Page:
In order to fulfil the goals that it plans to achieve in the course of the three years between 2017-2020, SARAT engaged in a variety of inter-related and mutually-supporting programmes in different areas.
Certified online education on Safeguarding and rescue of archaeological assets
In collaboration with SARAT project partner Koç University Research Center for Anatolian Civilizations (RCAC)) and Koç University, Turkey’s first online education programme dealing with cultural heritage issues was conducted.
Cultural heritage properties are confronted by many risks such as natural disasters and human conflict, looting, treasure-hunting, and negligence not just in Turkey but nearly everywhere worldwide. Being unprepared to deal with such emergencies has repeatedly resulted in such properties being destroyed by earthquakes or fire or in their being lost forever. Meanwhile, museums and ancient sites located in conflict zones suffer from damage and/or looting. Similar incidents continue to occur on a daily basis all over the world.
This is exactly why global efforts in the area of cultural heritage are focusing increasingly more on protecting that heritage and on teaching people how to deal with its associated risks and emergencies. However although publications and digital resources concerning these matters are growing in number, those that are available in the Turkish language are still inadequate.
The online training programme that SARAT created in line with its mission to build professional capacity was designed to appeal not just to museum personnel, archaeologists, students, and cultural heritage professionals but also to everyone who may be interested in the subject. This programme was prepared so as to take advantage of all the opportunities made possible by digital media and consisted of video-based instruction provided by experienced names in the field, instruction-related movies, interviews with experts, extensive reference materials, and interactive applications that explore potential scenarios.
Those who successfully complete the programme were awarded certificates by Koç University as evidence of their participation.
Nationwide survey looking into the relationship between the public and archaeology in Turkey
Turkey is a country that harbours a rich archaeological heritage. For the very first time, a nationwide face-to-face survey has been conducted to identify the degree to which people in Turkey relate to archaeology with what approaches and values they do so.
The findings of this survey and conclusions based on them will be made available to agencies, decision-makers, local governments, academicians, and professionals in order to provide guidance on concrete measures that should be taken to safeguard the archaeological heritage and to establish links in people’s minds between the goals and realities of such protection. Ways that archaeology may contribute to communities’ social and economic development were also explored.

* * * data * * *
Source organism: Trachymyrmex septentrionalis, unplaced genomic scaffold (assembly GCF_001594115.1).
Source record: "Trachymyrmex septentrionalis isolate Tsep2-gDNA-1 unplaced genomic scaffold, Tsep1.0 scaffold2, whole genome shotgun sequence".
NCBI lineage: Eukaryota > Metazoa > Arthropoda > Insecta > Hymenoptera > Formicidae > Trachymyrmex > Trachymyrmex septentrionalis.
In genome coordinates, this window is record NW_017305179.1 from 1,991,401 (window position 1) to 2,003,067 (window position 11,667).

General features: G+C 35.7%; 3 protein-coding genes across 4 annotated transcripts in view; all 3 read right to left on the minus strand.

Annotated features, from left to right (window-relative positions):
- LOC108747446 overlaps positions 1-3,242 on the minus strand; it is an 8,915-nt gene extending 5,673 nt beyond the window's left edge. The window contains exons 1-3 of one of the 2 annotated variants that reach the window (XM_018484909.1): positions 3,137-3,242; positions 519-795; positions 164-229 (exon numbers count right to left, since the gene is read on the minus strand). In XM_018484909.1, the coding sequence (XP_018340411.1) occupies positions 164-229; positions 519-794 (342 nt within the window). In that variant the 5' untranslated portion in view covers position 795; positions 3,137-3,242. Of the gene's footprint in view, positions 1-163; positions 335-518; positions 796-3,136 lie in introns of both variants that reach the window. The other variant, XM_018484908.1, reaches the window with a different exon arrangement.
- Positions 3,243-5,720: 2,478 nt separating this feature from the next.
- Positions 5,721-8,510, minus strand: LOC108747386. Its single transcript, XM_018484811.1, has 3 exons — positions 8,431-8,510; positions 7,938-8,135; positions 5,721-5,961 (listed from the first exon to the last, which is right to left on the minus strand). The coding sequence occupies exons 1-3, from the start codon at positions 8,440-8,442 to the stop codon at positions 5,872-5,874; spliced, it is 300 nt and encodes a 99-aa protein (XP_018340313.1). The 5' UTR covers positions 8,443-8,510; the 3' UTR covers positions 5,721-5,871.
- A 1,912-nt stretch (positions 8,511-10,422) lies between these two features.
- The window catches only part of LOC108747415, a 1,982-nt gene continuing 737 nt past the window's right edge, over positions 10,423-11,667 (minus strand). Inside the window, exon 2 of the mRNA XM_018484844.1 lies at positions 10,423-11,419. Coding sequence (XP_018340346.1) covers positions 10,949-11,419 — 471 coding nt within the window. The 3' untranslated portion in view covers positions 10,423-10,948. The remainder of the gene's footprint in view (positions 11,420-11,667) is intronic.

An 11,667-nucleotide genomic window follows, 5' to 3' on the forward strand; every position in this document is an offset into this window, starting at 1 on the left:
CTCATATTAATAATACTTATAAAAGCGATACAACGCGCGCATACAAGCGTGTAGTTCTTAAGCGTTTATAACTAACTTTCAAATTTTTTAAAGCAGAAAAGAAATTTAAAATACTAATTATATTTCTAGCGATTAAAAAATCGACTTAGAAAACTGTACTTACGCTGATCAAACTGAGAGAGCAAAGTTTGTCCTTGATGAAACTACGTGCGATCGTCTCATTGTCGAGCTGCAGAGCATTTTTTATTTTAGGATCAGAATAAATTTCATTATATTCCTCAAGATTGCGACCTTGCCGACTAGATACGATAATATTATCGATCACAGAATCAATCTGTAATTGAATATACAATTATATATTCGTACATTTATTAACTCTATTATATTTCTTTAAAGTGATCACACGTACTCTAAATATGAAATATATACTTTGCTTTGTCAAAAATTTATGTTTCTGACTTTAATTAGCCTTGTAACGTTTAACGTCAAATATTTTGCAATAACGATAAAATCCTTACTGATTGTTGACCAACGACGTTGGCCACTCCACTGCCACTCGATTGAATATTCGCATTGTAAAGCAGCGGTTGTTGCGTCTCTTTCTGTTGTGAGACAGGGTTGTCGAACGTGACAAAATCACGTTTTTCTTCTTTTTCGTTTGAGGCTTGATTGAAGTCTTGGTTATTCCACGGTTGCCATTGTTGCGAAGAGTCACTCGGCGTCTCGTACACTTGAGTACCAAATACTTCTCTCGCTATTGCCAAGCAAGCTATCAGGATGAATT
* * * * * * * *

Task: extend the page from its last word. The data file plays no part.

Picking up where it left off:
Archaeology reporting for journalists and “Ask an expert” network
As is always true, journalism that is both principled and accurate is very important where archaeology and cultural heritage are concerned.
The media play a big role in reaching out to the public on such things as how to appreciate and protect archaeological assets and how to prevent illegal trafficking and treasure-hunting. The media have a responsibility to help raise public awareness and prevent misconceptions by using language that is accurate.
The reporting of news about archaeology is becoming increasingly more visible and is being followed by an increasing number of people in Turkey. Therefore SARAT conducted workshops for journalists who are involved in such reporting in order to improve its quality.
Meetings with antiquities collectors
Another issue that’s important for SARAT in the protection of archaeological assets is their legal collection by private individuals and organisations.
This is something that’s always been controversial. In order to help create a middle-ground consensus on the matter, SARAT met with antiquities collectors in Turkey. These meetings were focusing primarily on how to safeguard the scientific value and integrity of archaeological assets.
Archaeology in Local Context Meetings
Based on the findings of SARAT’s public opinion surveys, meetings held in selected provinces with local participants. These meetings focused on two issues: how to protect local archaeological assets and how to benefit effectively from local cultural heritage in line with regional development strategies.
During these gatherings, practical and consensus-based ways sought firstly to increase the beneficial impact that archaeological assets have on local communities’ lives and secondly to integrate cultural properties more effectively into local economic and social structures.